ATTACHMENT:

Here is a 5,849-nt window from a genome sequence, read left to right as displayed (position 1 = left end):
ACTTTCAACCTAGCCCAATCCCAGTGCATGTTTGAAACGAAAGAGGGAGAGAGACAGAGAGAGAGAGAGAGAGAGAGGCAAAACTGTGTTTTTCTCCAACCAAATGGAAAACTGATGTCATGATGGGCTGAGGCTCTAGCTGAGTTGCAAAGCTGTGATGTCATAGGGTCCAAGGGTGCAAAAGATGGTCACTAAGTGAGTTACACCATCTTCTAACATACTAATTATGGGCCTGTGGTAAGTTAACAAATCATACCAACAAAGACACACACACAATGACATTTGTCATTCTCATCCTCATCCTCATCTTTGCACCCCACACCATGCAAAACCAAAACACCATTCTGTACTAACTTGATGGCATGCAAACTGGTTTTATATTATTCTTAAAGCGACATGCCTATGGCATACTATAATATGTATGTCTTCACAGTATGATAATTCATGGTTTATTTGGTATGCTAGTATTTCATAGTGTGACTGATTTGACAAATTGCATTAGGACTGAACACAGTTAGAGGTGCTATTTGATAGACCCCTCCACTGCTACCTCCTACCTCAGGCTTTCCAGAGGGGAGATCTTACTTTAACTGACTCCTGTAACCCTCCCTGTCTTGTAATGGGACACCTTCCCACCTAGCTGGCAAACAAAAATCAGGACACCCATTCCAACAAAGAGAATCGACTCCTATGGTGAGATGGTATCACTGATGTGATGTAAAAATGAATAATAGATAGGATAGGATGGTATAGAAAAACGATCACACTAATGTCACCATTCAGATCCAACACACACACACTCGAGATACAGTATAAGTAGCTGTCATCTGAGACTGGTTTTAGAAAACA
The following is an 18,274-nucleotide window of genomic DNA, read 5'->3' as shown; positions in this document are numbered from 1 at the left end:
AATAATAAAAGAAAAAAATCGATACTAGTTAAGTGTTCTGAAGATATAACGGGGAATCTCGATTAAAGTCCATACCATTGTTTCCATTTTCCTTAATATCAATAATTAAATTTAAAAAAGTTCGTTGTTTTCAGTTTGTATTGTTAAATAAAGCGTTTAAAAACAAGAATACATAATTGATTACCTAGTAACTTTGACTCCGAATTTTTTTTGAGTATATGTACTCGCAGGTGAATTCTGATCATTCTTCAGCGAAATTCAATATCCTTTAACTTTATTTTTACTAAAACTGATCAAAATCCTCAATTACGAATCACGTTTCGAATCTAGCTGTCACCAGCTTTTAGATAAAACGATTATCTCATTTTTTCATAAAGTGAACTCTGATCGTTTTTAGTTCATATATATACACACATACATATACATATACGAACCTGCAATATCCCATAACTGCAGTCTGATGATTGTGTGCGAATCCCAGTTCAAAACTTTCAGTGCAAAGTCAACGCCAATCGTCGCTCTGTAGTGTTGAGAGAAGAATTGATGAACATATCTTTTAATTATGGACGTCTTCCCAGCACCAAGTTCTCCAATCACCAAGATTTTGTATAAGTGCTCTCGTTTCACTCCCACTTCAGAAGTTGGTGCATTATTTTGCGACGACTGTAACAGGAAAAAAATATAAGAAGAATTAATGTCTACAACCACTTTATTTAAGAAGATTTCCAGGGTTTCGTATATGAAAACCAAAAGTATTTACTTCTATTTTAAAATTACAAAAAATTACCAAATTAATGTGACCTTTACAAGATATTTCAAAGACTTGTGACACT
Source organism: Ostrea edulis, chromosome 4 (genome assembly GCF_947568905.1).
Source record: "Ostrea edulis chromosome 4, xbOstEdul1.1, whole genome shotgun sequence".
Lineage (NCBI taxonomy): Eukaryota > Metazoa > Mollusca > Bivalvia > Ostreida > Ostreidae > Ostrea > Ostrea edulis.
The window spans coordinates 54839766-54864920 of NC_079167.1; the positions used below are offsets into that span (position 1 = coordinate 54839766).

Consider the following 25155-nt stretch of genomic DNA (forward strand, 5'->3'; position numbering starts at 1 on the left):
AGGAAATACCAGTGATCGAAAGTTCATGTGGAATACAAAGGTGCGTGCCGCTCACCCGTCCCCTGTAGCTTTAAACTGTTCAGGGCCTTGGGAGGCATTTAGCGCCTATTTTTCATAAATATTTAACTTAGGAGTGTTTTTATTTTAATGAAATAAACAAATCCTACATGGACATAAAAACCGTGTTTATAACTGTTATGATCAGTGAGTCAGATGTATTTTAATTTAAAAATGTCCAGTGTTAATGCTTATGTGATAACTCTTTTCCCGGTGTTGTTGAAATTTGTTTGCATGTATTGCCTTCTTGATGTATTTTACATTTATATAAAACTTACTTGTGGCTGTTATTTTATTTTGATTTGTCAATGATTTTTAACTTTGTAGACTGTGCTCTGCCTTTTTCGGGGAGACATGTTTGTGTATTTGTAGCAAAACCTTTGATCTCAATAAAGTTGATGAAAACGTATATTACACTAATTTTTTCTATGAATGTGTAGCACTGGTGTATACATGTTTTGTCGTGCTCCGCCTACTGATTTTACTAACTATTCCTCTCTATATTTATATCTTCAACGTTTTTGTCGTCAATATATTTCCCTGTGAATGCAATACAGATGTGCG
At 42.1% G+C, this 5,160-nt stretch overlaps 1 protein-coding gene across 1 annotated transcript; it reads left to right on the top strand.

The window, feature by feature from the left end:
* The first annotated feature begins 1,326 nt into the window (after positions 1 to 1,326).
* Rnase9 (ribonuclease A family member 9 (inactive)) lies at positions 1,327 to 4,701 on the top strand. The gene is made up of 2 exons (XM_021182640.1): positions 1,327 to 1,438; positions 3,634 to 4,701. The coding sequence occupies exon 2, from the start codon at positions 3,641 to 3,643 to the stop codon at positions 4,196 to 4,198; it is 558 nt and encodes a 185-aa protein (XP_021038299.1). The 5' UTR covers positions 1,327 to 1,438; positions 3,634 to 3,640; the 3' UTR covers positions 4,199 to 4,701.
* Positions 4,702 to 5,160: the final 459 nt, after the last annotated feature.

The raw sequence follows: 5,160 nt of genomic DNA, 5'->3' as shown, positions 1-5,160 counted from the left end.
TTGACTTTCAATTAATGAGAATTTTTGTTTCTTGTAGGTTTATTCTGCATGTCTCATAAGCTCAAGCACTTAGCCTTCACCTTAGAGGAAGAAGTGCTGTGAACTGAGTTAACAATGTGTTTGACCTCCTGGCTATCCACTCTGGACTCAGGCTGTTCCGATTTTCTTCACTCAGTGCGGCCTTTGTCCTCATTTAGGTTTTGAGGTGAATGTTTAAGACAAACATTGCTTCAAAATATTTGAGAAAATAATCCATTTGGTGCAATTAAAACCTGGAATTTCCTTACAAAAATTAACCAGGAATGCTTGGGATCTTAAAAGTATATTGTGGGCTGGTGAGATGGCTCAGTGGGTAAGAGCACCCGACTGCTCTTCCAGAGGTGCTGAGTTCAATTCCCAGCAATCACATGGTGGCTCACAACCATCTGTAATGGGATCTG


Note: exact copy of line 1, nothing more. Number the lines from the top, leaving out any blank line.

Here is a 5,849-nt window from a genome sequence, read left to right as displayed (position 1 = left end):